Web and E-mail Marketing: Guidance


Since January 2007 it has been compulsory for certain business information to be present on corporate websites and emails or other electronic communications, including invoices and order forms.

The regulations apply to all limited companies and limited liability partnerships (LLPs) and are designed to ensure compliance with EU regulations relating to company law.

The information required includes:

• the registered name of the company or LLP and any trading name;

• the registered number of the company or LLP and its place of registration; and

• the address of the registered office.

Recently, an EU decision has led to more information seemingly being required. The European E-Commerce Directive requires firms to make the following permanently available on their websites:

• The name of the service provider;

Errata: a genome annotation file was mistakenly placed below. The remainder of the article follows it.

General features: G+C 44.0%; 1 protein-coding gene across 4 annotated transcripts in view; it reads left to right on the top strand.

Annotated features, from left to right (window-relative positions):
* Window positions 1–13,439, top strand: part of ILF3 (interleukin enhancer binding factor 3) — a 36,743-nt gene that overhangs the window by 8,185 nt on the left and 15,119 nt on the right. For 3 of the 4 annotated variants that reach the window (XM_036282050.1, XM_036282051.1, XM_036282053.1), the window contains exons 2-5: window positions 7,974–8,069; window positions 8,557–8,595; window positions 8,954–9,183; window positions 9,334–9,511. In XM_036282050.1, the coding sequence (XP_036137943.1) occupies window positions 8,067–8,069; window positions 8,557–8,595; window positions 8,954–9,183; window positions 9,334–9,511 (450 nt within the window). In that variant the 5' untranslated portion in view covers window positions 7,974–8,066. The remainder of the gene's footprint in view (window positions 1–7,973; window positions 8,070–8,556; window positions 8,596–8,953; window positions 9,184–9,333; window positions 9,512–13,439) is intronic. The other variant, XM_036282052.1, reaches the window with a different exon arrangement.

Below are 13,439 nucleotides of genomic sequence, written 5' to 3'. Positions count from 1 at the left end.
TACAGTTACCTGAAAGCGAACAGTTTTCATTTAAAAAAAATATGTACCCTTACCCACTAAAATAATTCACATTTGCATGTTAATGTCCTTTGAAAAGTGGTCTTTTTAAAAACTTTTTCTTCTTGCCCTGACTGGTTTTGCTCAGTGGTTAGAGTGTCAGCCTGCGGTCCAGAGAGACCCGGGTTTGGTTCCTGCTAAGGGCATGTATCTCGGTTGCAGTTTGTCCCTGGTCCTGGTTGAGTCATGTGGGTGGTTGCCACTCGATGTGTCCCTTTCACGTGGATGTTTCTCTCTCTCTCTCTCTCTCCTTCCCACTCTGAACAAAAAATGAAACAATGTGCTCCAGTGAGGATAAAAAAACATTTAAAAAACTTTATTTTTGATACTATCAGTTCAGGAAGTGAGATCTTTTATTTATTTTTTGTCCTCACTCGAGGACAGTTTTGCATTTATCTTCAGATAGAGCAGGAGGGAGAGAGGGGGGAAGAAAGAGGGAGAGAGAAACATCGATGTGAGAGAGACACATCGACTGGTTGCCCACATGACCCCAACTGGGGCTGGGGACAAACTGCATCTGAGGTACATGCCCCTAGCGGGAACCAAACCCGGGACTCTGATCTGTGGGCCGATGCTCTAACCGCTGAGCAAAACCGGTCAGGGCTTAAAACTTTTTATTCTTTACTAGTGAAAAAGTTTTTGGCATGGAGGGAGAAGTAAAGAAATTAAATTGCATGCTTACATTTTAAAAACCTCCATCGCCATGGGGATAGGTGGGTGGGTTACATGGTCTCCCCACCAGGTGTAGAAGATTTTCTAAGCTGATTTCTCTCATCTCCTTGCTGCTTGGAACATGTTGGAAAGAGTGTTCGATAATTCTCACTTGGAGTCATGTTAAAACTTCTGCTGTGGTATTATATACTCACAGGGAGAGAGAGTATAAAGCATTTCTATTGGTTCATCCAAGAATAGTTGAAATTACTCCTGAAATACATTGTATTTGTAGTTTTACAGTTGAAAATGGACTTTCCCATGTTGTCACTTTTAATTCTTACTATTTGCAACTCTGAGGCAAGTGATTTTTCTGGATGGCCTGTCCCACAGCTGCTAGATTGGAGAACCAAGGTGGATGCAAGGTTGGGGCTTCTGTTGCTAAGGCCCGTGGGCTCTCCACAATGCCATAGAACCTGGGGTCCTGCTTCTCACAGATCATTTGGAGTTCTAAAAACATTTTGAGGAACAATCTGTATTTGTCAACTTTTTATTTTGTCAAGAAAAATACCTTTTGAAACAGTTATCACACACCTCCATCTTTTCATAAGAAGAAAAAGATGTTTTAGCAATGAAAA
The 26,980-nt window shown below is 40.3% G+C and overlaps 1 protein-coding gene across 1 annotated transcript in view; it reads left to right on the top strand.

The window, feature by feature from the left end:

• The address of the service provider’s establishment; and

• Details, including the email address, which allow the service provider to be contacted rapidly and communicated with in a direct and effective manner.

It may be thought that the requirement to allow direct and effective communication just means that any communications sent using a web-based response form must be answered within a reasonable period of time. However, the ECJ has made it clear that such a facility must be in addition to an email address, which in effect appears to make a phone number or fax number essential. This is because whilst the objective of having an effective means of communication may be served in normal circumstances via email, the ECJ envisages cases in which the consumer may not have access to email.

The rules apply to most commercial websites and clearly are more demanding than previously thought.

For further information, see the Companies (Registrar, Languages and Trading Disclosures) Regulations 2006.


In addition, you must comply with the Privacy and Electronic Communications (EC Directive)  Regulations 2003.

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